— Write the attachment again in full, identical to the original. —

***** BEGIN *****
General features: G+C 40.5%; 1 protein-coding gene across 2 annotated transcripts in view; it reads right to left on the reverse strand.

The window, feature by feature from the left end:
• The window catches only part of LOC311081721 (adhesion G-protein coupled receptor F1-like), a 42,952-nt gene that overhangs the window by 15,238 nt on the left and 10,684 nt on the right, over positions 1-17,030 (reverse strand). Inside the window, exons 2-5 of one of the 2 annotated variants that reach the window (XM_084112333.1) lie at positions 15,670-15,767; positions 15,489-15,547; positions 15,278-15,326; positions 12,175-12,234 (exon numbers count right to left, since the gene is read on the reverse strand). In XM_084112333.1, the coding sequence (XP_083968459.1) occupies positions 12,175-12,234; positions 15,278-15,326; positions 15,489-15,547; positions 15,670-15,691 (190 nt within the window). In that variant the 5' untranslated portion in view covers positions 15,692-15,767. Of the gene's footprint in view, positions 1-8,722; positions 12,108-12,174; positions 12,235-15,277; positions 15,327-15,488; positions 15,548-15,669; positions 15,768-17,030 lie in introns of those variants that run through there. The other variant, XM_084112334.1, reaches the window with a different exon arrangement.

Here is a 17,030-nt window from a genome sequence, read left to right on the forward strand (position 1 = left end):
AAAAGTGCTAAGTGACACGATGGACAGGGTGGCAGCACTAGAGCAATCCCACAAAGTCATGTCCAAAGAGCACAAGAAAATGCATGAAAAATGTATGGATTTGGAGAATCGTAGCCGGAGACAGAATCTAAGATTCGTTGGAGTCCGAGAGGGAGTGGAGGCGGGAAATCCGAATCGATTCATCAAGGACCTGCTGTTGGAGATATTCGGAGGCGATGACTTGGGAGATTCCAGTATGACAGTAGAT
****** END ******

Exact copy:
General features: G+C 40.5%; 1 protein-coding gene across 2 annotated transcripts in view; it reads right to left on the reverse strand.

The window, feature by feature from the left end:
• The window catches only part of LOC311081721 (adhesion G-protein coupled receptor F1-like), a 42,952-nt gene that overhangs the window by 15,238 nt on the left and 10,684 nt on the right, over positions 1-17,030 (reverse strand). Inside the window, exons 2-5 of one of the 2 annotated variants that reach the window (XM_084112333.1) lie at positions 15,670-15,767; positions 15,489-15,547; positions 15,278-15,326; positions 12,175-12,234 (exon numbers count right to left, since the gene is read on the reverse strand). In XM_084112333.1, the coding sequence (XP_083968459.1) occupies positions 12,175-12,234; positions 15,278-15,326; positions 15,489-15,547; positions 15,670-15,691 (190 nt within the window). In that variant the 5' untranslated portion in view covers positions 15,692-15,767. Of the gene's footprint in view, positions 1-8,722; positions 12,108-12,174; positions 12,235-15,277; positions 15,327-15,488; positions 15,548-15,669; positions 15,768-17,030 lie in introns of those variants that run through there. The other variant, XM_084112334.1, reaches the window with a different exon arrangement.

Here is a 17,030-nt window from a genome sequence, read left to right on the forward strand (position 1 = left end):
AAAAGTGCTAAGTGACACGATGGACAGGGTGGCAGCACTAGAGCAATCCCACAAAGTCATGTCCAAAGAGCACAAGAAAATGCATGAAAAATGTATGGATTTGGAGAATCGTAGCCGGAGACAGAATCTAAGATTCGTTGGAGTCCGAGAGGGAGTGGAGGCGGGAAATCCGAATCGATTCATCAAGGACCTGCTGTTGGAGATATTCGGAGGCGATGACTTGGGAGATTCCAGTATGACAGTAGAT